Sounds in the Ocean

Antarctica +++ 70° 33’ S, 8° 50’ W +++ --‐3°C, cloudy, Northerly winds +++
08 January 2015
(by Karolin Thomisch, Stefanie Spiesecke and Ina Lefering, translation by Ina Lefering)

We, the ‘Ocean Acoustics’ group, study the distribution of marine mammals (such as whales, dolphins, and seals) in the southern ocean. In order to study the animals and the waters around, we include two types of acoustic devices into the moorings that are deployed during this expedition: acoustic underwater recorders and sound sources. The recorders are equipped with a hydrophone, which ‘listens’ into the water column and records continuously under water noise.

Most marine mammals make species specific sounds and it is possible to distinguish different species by their vocalisation. You can tell from the acoustic recordings when which species is in the area around a recorder. We study the distribution of species in time and space and, for example, can identify if a species is present in the Weddell Sea throughout the entire year or if it leaves the area during a certain period of the year. Humpback whales, for example, are known for complex vocalisations. With our instruments, we were able to show that they stay close to the ice shelf for the entire year – even in winter, when the ocean is almost completely covered with sea ice.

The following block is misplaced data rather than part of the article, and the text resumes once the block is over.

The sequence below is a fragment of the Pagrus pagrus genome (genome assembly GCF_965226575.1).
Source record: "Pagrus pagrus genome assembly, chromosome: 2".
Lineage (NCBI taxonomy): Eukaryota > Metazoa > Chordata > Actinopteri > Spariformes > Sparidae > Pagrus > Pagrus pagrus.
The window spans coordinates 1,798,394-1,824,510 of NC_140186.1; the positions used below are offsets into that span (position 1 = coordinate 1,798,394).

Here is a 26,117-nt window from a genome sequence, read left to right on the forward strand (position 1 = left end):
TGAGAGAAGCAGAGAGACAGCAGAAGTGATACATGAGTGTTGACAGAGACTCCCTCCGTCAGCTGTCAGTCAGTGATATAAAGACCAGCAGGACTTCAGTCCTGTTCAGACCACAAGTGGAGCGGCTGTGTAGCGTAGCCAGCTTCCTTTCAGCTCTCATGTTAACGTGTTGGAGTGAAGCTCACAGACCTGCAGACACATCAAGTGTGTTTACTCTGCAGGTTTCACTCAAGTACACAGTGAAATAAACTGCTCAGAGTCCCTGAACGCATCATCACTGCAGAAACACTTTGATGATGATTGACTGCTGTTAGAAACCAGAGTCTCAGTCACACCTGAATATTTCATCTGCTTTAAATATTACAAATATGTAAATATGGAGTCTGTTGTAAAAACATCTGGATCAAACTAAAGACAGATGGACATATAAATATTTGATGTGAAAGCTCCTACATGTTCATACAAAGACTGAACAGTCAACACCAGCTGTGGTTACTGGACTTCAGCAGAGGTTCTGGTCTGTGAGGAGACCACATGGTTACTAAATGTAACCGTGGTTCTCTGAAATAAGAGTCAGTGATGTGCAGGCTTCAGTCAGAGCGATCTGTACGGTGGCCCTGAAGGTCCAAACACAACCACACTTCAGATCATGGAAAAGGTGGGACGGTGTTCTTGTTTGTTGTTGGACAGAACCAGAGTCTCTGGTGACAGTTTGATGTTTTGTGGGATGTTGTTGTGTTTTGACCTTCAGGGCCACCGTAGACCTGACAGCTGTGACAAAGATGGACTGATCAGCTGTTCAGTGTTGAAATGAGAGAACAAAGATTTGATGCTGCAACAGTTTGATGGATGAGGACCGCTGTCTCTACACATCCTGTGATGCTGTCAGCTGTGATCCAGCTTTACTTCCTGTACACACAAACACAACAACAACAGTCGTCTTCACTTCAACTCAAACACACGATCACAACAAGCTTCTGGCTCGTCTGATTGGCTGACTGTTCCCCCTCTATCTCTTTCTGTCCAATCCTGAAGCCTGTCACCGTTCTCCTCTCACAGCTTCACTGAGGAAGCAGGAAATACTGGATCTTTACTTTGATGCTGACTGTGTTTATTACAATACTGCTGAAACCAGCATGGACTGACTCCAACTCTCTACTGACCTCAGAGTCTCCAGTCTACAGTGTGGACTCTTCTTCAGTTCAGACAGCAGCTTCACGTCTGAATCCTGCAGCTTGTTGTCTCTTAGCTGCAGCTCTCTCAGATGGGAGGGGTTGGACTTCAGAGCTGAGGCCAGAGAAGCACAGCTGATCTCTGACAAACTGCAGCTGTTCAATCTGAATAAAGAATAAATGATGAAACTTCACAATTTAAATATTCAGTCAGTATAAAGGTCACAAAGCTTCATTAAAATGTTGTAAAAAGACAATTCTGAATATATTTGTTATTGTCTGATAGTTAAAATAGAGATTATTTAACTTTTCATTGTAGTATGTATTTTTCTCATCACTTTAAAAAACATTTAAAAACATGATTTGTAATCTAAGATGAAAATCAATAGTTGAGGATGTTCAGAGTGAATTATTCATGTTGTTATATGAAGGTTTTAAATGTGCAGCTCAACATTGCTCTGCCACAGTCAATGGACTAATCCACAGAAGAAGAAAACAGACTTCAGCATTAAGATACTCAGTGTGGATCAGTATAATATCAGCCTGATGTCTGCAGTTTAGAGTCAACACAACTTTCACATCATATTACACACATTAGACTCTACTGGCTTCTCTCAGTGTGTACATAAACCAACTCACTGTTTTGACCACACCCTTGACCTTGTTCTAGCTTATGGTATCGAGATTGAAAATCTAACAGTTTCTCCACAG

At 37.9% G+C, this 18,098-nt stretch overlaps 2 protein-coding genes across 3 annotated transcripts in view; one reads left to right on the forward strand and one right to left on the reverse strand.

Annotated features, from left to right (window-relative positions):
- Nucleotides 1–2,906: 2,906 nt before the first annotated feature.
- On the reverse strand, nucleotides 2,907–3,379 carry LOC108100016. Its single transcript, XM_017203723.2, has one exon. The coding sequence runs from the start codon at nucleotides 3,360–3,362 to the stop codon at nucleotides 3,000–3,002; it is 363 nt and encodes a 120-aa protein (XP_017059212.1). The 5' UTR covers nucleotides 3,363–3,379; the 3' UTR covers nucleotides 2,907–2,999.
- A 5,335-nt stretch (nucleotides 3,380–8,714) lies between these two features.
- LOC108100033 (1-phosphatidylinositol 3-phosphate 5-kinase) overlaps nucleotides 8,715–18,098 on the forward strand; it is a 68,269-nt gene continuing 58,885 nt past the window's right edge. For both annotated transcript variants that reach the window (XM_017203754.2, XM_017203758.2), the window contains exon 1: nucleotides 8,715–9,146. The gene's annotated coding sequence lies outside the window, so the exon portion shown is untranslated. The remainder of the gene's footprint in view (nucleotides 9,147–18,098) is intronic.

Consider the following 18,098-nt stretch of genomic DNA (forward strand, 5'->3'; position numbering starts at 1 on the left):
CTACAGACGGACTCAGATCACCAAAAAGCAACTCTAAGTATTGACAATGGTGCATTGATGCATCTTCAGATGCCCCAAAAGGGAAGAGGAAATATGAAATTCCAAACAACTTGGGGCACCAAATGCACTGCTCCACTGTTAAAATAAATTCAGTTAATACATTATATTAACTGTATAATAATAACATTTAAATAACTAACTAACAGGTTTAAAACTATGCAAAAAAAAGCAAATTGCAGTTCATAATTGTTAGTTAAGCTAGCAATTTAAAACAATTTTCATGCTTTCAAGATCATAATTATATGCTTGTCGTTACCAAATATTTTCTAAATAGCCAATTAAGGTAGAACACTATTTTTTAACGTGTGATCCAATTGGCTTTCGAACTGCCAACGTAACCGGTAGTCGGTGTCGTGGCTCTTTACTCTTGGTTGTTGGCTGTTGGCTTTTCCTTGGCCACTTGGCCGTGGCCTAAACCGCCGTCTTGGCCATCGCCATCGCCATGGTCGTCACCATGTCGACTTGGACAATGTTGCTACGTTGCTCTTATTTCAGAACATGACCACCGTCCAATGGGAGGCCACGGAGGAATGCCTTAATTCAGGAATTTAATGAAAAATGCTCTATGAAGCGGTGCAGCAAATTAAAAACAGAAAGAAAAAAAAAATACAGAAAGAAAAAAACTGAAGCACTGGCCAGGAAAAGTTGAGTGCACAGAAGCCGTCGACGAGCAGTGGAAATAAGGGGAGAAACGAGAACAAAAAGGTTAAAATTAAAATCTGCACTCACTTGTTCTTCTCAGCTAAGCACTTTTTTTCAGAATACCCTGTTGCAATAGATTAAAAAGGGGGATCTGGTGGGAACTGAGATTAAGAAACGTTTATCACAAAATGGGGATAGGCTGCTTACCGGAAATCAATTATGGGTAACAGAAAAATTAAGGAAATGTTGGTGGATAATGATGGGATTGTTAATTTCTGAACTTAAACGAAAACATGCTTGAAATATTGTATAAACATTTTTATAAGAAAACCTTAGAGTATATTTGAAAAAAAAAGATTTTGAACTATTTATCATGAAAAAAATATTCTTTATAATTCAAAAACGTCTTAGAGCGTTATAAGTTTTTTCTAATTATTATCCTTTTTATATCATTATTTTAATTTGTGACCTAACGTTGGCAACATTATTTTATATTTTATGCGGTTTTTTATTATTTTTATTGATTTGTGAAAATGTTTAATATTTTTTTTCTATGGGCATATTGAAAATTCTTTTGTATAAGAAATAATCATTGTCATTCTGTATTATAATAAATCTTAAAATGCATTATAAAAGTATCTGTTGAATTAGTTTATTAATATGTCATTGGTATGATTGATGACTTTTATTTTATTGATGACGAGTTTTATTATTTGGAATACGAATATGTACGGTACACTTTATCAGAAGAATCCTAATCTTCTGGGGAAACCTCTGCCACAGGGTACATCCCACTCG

Besides the recorders in moorings that are deployed throughout the Weddell Sea, we also run the acoustic observatory PALAOA located on the Ekstrøm ice shelf. PALAOA has been recording continuously everything that ‘happens’ close to the ice edge since 2005: varying from ice berg calving to the calls of Ross Seals with their characteristic and futuristic sound.The second type of instruments, our sound sources, is a key element for the floats (autonomous profilers) program in sea ice regions. Floats drift autonomously through the oceans and move up and down the water column to collect profiles on sea water properties (e.g. temperature and salinity).

Data and position are transferred via satellite once the float reaches the sea surface. Our floats are equipped with an additional hydrophone to receive the acoustic signals of the sound sources. If a float is unable to reach the sea surface due to a dense sea ice cover, we can determine its position afterwards using the frequently received acoustic signals. Each sound source emits an acoustic signal with a frequency of about 260 Hz every day at the same time. Through measuring how long the signal of a certain sound source has travelled from the mooring to the float, we can determine the position of the float within a few kilometres. Therefore, it needs to receive signals from at least 3 different sound sources.

Impressions